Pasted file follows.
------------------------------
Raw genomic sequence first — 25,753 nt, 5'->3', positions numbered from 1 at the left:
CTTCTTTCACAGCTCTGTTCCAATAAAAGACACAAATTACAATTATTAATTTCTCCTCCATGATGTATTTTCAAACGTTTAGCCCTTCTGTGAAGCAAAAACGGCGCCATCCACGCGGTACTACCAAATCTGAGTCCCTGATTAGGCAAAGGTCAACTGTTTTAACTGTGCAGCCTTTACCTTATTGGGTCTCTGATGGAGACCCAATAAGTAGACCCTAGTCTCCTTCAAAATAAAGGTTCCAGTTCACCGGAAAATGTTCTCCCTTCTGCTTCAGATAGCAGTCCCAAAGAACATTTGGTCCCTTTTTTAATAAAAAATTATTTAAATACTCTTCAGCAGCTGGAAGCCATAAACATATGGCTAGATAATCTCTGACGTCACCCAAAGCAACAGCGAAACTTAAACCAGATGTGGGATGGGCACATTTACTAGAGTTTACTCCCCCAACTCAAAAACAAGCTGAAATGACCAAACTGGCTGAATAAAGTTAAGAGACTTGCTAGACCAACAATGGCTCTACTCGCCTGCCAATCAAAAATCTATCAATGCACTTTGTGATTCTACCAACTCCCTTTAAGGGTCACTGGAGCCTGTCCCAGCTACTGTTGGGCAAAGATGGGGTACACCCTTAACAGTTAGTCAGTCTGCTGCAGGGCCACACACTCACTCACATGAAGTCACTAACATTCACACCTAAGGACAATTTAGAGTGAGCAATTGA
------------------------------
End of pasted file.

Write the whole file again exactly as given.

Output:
Raw genomic sequence first — 25,753 nt, 5'->3', positions numbered from 1 at the left:
CTTCTTTCACAGCTCTGTTCCAATAAAAGACACAAATTACAATTATTAATTTCTCCTCCATGATGTATTTTCAAACGTTTAGCCCTTCTGTGAAGCAAAAACGGCGCCATCCACGCGGTACTACCAAATCTGAGTCCCTGATTAGGCAAAGGTCAACTGTTTTAACTGTGCAGCCTTTACCTTATTGGGTCTCTGATGGAGACCCAATAAGTAGACCCTAGTCTCCTTCAAAATAAAGGTTCCAGTTCACCGGAAAATGTTCTCCCTTCTGCTTCAGATAGCAGTCCCAAAGAACATTTGGTCCCTTTTTTAATAAAAAATTATTTAAATACTCTTCAGCAGCTGGAAGCCATAAACATATGGCTAGATAATCTCTGACGTCACCCAAAGCAACAGCGAAACTTAAACCAGATGTGGGATGGGCACATTTACTAGAGTTTACTCCCCCAACTCAAAAACAAGCTGAAATGACCAAACTGGCTGAATAAAGTTAAGAGACTTGCTAGACCAACAATGGCTCTACTCGCCTGCCAATCAAAAATCTATCAATGCACTTTGTGATTCTACCAACTCCCTTTAAGGGTCACTGGAGCCTGTCCCAGCTACTGTTGGGCAAAGATGGGGTACACCCTTAACAGTTAGTCAGTCTGCTGCAGGGCCACACACTCACTCACATGAAGTCACTAACATTCACACCTAAGGACAATTTAGAGTGAGCAATTGA